With your goal for this run in mind, imagine watching yourself on a big movie screen successfully achieving that goal. Visualise yourself successfully completing that run, hitting that time, running with good form, overcoming challenges during the run or whatever your personal goal is here.
Imagine it as best as you can and make it as vivid as you can inside your mind. Imagine watching yourself, thinking, feeling and performing the way that you want to in this run. If you want to you can imagine some upbeat music playing as a soundtrack to this movie of your successful performance.
As you imagine watching yourself running successfully, think about how good you’ll feel when you achieve this goal. Feel good as you imagine this performance inside your mind.
4. Then, imagine stepping into this version of you. See through these eyes, hear with the ears and feel the feelings of this version of you running successfully. Run through your run being this version of you in every way. Imagine having the feelings, coping with things effectively and being encouraging and confident in your self-talk. See, hear and be this you and mentally rehearse this run inside your mind.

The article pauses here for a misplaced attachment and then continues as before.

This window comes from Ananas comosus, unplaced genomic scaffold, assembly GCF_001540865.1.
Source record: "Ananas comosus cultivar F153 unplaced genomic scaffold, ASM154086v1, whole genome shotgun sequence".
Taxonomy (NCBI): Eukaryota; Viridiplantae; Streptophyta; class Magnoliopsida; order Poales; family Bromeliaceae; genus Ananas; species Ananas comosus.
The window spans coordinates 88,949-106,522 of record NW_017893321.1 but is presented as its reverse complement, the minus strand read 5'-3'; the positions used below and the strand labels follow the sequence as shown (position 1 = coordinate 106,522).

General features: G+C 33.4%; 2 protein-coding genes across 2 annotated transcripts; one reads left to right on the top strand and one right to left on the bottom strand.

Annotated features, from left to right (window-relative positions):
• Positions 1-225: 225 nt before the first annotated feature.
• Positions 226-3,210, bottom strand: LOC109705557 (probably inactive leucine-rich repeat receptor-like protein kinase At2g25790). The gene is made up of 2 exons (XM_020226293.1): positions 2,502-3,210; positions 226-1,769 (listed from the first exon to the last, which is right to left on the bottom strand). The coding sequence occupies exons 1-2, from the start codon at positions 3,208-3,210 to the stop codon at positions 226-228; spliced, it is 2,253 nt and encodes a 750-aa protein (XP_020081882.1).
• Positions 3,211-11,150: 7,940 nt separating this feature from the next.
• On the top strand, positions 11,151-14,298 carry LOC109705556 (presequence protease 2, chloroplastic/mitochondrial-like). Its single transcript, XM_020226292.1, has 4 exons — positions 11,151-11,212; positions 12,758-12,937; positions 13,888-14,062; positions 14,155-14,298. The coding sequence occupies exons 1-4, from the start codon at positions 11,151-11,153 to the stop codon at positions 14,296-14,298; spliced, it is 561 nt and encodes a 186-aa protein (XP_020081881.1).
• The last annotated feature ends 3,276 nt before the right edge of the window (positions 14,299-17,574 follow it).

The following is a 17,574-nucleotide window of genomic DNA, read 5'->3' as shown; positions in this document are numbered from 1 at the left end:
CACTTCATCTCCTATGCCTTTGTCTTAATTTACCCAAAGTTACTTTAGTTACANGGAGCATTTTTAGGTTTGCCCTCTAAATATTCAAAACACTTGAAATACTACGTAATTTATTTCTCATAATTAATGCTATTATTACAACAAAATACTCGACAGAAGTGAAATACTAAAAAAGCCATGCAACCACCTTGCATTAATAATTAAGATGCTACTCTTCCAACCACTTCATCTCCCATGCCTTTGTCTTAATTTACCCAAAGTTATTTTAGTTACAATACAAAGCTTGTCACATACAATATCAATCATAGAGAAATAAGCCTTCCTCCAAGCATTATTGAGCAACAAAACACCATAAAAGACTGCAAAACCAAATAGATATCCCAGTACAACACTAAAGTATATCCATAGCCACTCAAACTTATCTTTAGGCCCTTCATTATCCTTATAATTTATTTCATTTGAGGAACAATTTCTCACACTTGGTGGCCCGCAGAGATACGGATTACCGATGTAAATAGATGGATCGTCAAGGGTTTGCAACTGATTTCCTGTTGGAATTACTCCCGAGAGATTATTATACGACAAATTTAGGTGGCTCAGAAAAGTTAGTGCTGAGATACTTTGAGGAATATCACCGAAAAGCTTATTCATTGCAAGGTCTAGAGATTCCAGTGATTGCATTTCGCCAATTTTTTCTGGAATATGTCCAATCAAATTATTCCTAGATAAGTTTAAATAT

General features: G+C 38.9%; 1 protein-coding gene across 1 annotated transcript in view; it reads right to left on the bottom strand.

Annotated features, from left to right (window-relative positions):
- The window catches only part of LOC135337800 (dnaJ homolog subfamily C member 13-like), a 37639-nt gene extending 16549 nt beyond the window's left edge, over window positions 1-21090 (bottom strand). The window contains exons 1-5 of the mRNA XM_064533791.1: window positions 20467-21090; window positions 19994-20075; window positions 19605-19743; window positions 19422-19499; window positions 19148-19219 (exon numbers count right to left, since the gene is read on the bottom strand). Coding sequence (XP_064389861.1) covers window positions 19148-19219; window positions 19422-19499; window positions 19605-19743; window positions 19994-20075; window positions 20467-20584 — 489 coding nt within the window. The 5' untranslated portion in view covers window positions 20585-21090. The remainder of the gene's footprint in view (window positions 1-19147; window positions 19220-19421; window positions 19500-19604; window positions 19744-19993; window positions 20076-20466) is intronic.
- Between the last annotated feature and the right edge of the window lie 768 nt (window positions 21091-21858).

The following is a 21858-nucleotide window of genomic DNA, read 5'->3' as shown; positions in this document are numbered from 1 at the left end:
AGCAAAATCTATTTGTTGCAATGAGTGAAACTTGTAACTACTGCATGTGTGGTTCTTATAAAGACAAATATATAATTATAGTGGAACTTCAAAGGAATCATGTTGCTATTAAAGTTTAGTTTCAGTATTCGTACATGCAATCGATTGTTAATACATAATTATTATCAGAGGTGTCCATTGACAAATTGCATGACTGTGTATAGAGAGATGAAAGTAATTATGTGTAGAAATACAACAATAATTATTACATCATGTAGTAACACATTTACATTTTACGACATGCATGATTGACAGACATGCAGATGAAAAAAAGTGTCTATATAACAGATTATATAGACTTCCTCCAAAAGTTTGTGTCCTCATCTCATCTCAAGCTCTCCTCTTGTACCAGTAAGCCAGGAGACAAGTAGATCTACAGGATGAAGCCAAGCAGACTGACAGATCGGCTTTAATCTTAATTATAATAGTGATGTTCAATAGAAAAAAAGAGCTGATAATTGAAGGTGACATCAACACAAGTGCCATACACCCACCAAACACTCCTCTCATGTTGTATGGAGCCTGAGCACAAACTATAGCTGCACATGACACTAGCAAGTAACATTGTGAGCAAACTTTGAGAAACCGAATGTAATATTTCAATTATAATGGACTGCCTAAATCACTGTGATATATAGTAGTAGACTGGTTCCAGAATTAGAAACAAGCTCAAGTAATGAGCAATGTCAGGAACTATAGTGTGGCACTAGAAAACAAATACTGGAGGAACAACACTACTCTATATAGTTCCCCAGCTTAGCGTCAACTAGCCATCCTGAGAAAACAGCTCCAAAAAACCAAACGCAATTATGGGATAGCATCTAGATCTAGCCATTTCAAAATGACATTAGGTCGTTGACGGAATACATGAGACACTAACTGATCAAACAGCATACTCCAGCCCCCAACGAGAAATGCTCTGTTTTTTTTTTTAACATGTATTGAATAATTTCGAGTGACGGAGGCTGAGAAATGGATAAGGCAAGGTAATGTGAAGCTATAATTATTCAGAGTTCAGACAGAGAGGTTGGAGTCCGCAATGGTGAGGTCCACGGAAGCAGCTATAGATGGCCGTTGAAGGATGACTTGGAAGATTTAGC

Really think to yourself how you know you are capable of this and how you know with conviction that you can do this. Affirm it to yourself with real belief so that you know that it’s just going to happen and where it strengthens your sense of focus, confidence and self-belief.
5. Then, having done so, and with that sense of confidence and capability, count up from 1 up to 5 inside of your mind and continue on with completing your final preparations before you head out and run.
As always practice is important so do repeat these steps often to boost your mindset and confidence before you run and to support your performance.
To your running success,
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Jones, M.V., Lane, A.M., Bray, S.R., Uphill, M. and Catlin, J., 2005. Development and validation of the sport emotion questionnaire. Journal of Sport and Exercise Psychology, 27(4), pp.407-431.
Lane, A.M., Devonport, T.J., Friesen, A.P., Beedie, C.J., Fullerton, C.L. and Stanley, D.M., 2016. How should I regulate my emotions if I want to run faster?. European Journal of Sport Science, 16(4), pp.465-472.
Stanley, D.M., Lane, A.M., Beedie, C.J., Friesen, A.P. and Devonport, T.J., 2012. Emotion regulation strategies used in the hour before running. International Journal of Sport and Exercise Psychology, 10(3), pp.159-171.
Stevens, M.J. and Lane, A.M., 2001. Mood-regulating strategies used by athletes. Athletic Insight, 3(3), pp.1-12.